• The cultures of Pseudomonas sp. SD811 strain, having different reduction activities confirmed in Example 2, were incubated for 18 hours. Then, the microbial cells were collected from each culture by centrifugation. The microbial cells collected were washed with sterilized water, followed by resuspending in 50 mM phosphate buffer (pH 7.5). The microbial cells were broken by a BIOMC 7500 ULTRASONIC PROCESSOR (pulsed, 50 of % duty cycle, about 4.5 of output control) and then unbroken cells and insoluble matters were removed by centrifugation (16,400×g, 5 min, 4° C.).
  • Similarly, prepared were crude enzyme extracts of the Burkholderia sp. SD816 strain cultures having different reduction activities confirmed in Example 5.
  • (2) Primary Electrophoresis: Isoelectric Focusing
  • A mixture solution was prepared by mixing 1.92 g of urea, 0.53 ml of a 30% acrylamide mixture solution (29.2% (w/v) acrylamide, 0.8% (w/v) N—N′-methylene-bisacrylamide), and 1.0 ml of deionized water. After the urea was completely dissolved in the solution, 0.8 ml of 10% Nonidet P-40, 200 μl of Biolight 3/10 Ampholight (BIO-RAD), 8 μl of 10% ammonium persulfate, and 5.6 μl of TEMED were mixed in the solution. Subsequently, the resulting mixture solution was quickly poured into a glass tube (13 mm in length and 2 mm in inner diameter) having a sealed end, and then a 8 M urea solution was layered on the solution, followed by leaving the mixture untouched for 1 to 2 hours to make a solidified gel.
  • The gel prepared was placed on a semi-micro dry gel electrophoresis apparatus (KS-8110, manufactured by ORIENTAL INSTRUMENTS LTD.), and then a 20 mM sodium hydroxide solution and a 10 mM sulfuric acid solution were poured in upper and lower electrophoresis layers, respectively. Subsequently, the apparatus was pre-activated at 200 V for 15 minutes, 300 V for 15 minutes, and 400 V for 30 minutes.
  • The sodium hydroxide solution was removed from the upper electrophoresis layer and the upper side of the gel and then a sample solution (prepared by mixing 100 to 300 μg/12.5 μl of protein in solution, 3 μl of 10% Nonidet P-40, 1.5 μl of Biolight 3/10 Ampholight (BIO-RAD), and 1.5 μl of 2-mercaptoethanol) was placed on the upper side of the gel through a syringe. Subsequently, 20 μl of a sample overlay solution (prepared by mixing 0.48 g of urea, 200 μl of 10% Nonidet P-40, 50 μl of Biolight 3/10 Ampholight (BIO-RAD), and 380 ml of deionized water), and a 20 mM sodium hydroxide solution (appropriate amount) were layered on the gel. Then, the upper electrophoresis layer was filled with a 20 mM sodium hydroxide solution, followed by electrophoresing at 400 V for 12 hours and then at 800 V for 1 hour.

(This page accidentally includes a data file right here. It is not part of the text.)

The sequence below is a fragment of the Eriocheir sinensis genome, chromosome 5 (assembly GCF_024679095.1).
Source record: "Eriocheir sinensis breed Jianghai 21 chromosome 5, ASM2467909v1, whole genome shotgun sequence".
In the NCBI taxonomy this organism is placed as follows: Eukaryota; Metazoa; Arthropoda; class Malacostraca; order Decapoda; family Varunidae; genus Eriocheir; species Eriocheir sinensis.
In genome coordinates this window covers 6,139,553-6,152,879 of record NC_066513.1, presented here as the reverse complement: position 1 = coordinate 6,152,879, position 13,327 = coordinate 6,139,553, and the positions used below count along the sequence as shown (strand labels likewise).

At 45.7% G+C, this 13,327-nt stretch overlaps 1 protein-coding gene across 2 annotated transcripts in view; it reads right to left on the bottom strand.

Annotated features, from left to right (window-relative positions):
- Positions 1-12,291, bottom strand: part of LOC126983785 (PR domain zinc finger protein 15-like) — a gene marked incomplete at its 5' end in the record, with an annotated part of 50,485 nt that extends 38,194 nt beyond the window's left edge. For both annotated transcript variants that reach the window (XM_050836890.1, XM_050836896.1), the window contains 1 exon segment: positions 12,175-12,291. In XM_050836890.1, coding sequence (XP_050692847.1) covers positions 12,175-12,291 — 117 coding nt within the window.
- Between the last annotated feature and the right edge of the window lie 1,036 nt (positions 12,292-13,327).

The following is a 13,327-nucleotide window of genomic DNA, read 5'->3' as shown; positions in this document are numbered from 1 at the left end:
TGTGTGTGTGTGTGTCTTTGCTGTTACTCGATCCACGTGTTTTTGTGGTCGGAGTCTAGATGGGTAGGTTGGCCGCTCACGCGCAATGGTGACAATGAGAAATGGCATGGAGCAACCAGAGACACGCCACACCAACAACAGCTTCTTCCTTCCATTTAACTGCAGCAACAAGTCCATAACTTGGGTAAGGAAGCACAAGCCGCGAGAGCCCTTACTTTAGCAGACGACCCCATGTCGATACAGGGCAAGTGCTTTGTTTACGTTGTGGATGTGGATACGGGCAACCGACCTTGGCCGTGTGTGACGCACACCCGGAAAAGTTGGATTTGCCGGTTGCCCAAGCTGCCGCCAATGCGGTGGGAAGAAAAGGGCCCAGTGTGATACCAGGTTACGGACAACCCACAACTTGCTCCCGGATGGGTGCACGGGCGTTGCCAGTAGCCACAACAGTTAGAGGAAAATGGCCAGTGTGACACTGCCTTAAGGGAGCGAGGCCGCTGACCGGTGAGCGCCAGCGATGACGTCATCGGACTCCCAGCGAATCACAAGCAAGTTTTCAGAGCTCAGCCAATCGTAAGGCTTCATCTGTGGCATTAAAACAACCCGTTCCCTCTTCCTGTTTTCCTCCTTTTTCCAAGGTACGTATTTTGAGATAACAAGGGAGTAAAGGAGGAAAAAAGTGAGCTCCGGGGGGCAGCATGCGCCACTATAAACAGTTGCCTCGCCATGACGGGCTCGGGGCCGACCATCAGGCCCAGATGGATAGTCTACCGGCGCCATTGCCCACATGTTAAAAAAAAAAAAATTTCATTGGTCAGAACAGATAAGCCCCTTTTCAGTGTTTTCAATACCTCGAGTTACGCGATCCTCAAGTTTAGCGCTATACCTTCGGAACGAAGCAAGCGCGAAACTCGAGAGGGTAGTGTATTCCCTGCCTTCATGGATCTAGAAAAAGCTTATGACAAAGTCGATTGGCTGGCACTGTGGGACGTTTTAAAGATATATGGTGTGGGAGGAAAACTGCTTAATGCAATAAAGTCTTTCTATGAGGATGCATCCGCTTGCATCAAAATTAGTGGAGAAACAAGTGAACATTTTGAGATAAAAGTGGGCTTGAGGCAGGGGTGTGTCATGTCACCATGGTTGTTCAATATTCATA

• After the completion of the primary electrophoresis, the gel was removed from the glass tube and then subjected to shaking in 40 ml of deionized water for 5 minutes at room temperature, followed by shaking in 4 ml of an equilibrating buffer (0.5 ml of 0.5M Tris-HCl (pH 6.8), 1.6 ml of 10% SDS, 0.05 ml of 0.1% BPB, 2 ml of 2-mercaptoethanol, and 1.65 ml of deionized water were mixed) for 20 minutes at room temperature.
  • (3) Secondary Electrophoresis: SDS-PAGE
  • Sodium dodecyl sulfate-polyacrylamide gel electrophoresis (SDS-PAGE) was performed by a conventional method using a slab gel device (KS-8000 SE type, MARYSOL). More specifically, an equilibrated gel was fixed on the upper end of a 12.5% SDS-PAGE slab gel using 0.5% agarose and then electrophoresis was carried out at a constant current of 25 mA for about 4 hours.
  • (4) Detection of Protein: CBB Staining
  • The detection of proteins in the slab gel after the electrophoresis was performed by ordinary CBB staining. More specifically, the gel was stained for 1 hour in a CBB solution (prepared by dissolving 0.25 g of Coomassie brilliant blue R-250 in 500 ml of methanol, 50 ml of acetic acid, and 450 ml of deionized water), followed by washing with deionized water and then decolorizing for day and night in a decolorizing solution (50 ml of methanol, 70 ml of acetic acid, and 880 ml of deionized water).